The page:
Fact Sheet

Fact Sheet: Close Air Support Capability in Jeopardy

When ground troops are outnumbered and pinned down by the enemy, they will often call for air support to shift the engagement in their favor. In those chaotic circumstances, the pilots supporting them need to be experts in the close air support mission. Dropping bombs or firing rockets and guns at targets close enough to friendly ground troops that they can feel the blast effect is the most delicate combat role of military aviation. The A-10 Thunderbolt II is a remarkable aircraft designed specifically to perform this mission. Just as important, the mere existence of the program ensures a cadre of highly skilled close air support specialists. The U.S. military risks losing this critical capability if the A-10 program is canceled without a dedicated attack aircraft replacement.

The Problem

The 1948 Key West Agreement requires the Air Force to provide close air support to U.S. troops in combat. The Air Force’s efforts to retire the A-10 program without an adequate replacement will lead to unnecessary deaths in future conflicts. The A-10 is an incredible aircraft, but the cadre of close air support professionals is more important. If Air Force leaders have their way, the expertise of the attack community will evaporate as A-10 pilots are reassigned to multirole communities or retire. Preserving the A-10 is a stopgap measure until a new dedicated close air support aircraft can be fielded.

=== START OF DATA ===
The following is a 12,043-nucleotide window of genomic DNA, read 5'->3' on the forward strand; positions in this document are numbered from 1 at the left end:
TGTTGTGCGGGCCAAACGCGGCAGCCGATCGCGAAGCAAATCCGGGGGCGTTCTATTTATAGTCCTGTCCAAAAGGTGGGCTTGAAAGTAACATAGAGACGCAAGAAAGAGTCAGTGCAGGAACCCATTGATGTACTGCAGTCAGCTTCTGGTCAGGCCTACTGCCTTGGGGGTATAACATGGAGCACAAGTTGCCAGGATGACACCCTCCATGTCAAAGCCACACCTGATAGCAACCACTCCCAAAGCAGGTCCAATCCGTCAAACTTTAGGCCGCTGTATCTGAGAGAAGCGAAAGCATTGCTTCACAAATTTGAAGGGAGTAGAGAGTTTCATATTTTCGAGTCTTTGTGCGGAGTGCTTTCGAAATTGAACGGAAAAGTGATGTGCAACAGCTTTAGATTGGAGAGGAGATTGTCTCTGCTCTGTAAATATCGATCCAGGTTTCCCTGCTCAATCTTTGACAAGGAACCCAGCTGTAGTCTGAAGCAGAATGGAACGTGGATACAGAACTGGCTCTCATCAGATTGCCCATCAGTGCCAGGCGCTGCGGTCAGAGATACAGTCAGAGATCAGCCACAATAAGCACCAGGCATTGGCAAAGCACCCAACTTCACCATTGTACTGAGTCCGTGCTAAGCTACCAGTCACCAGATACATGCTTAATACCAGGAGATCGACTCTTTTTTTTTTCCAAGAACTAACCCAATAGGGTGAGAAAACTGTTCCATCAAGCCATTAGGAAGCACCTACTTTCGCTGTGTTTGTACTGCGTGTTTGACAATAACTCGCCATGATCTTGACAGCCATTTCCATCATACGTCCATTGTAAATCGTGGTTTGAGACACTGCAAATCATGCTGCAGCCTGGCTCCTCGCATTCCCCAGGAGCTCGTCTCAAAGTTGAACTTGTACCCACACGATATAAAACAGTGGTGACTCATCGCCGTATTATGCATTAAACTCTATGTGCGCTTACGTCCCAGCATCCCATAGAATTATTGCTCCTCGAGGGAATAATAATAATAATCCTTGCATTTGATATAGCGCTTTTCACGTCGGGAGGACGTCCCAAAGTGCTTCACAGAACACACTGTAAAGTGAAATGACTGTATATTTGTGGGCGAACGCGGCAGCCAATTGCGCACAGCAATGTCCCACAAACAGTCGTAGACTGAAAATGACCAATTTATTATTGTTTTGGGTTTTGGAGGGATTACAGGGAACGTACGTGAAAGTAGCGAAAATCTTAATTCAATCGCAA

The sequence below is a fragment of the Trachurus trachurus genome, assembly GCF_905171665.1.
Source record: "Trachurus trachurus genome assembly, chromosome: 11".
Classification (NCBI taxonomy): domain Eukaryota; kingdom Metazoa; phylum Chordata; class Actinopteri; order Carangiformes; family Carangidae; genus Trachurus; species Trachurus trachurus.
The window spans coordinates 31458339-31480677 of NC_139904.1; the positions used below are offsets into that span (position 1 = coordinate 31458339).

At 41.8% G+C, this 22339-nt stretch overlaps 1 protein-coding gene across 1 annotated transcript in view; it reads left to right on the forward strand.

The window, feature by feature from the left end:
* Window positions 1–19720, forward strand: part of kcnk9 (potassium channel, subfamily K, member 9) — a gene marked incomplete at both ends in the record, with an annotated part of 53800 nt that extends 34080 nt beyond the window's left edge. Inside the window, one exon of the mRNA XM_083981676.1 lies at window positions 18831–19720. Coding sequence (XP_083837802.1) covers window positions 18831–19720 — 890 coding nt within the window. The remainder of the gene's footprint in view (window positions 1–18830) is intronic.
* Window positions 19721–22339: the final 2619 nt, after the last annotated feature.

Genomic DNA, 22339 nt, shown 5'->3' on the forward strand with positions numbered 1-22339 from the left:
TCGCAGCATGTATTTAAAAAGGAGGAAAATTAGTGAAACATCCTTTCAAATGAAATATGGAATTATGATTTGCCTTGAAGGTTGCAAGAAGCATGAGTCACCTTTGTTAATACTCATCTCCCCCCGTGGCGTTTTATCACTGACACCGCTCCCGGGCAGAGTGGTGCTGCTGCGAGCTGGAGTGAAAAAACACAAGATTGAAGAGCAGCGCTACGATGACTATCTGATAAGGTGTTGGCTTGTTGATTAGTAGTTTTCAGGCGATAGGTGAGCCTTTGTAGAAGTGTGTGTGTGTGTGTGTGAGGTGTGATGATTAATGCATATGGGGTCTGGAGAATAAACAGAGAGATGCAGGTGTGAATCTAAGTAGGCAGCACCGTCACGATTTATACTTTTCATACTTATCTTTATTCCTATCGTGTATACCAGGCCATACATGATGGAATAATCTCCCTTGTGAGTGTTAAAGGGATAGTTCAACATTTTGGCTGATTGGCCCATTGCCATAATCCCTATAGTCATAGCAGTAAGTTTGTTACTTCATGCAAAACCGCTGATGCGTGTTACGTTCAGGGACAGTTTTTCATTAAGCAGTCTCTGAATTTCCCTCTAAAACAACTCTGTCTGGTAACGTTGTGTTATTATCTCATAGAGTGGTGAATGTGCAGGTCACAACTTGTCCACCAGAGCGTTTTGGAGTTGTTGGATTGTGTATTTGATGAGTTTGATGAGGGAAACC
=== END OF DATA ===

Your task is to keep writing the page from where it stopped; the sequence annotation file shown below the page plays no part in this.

Pentagon and defense industry leaders sold the F-35 as a direct replacement for the A-10. So far, the F-35 has yet to demonstrate that it can be an effective replacement, and Air Force leaders have yet to release the results of the close air support comparative test against the A-10 that took place in 2018. Moreover, Air Force leaders are not training pilots to perform this critical mission. The most current F-35A Ready Aircrew Program Tasking Memorandum, covering fiscal years 2023 and 2024, relegates close air support to the status of a secondary mission. According to the memorandum, Air Force leaders do not require any close air support training sorties for F-35 pilots.

The Solution

Congress should reject the Air Force’s proposal to retire the A-10 program. Congress should further require the Air Force to complete the A-10 re-winging program and appropriate funds to fully support the fleet. This is necessary to extend the fleet’s service life long enough for a replacement attack program to progress through the acquisition process. Members should also demand to see the report from the close air support comparative test so they have all the information they need to make future decisions.

Another war is inevitable, and despite assertions about the changing character of warfare, wars always come down to young people fighting each other on the ground. If young Americans are sent into battle without adequate air support, many will die needlessly until Air Force leaders are compelled to improvise after the war starts. This happened during World War II, Korea, and Vietnam, but such improvisations were unnecessary in our most recent wars because A-10 pilots were trained and ready.

Members of the 118th Congress have an opportunity to reassert civilian control of the military while also being on the right side of history by rejecting the Air Force’s plans in this case.

For more information, please contact Dan Grazier ([email protected]).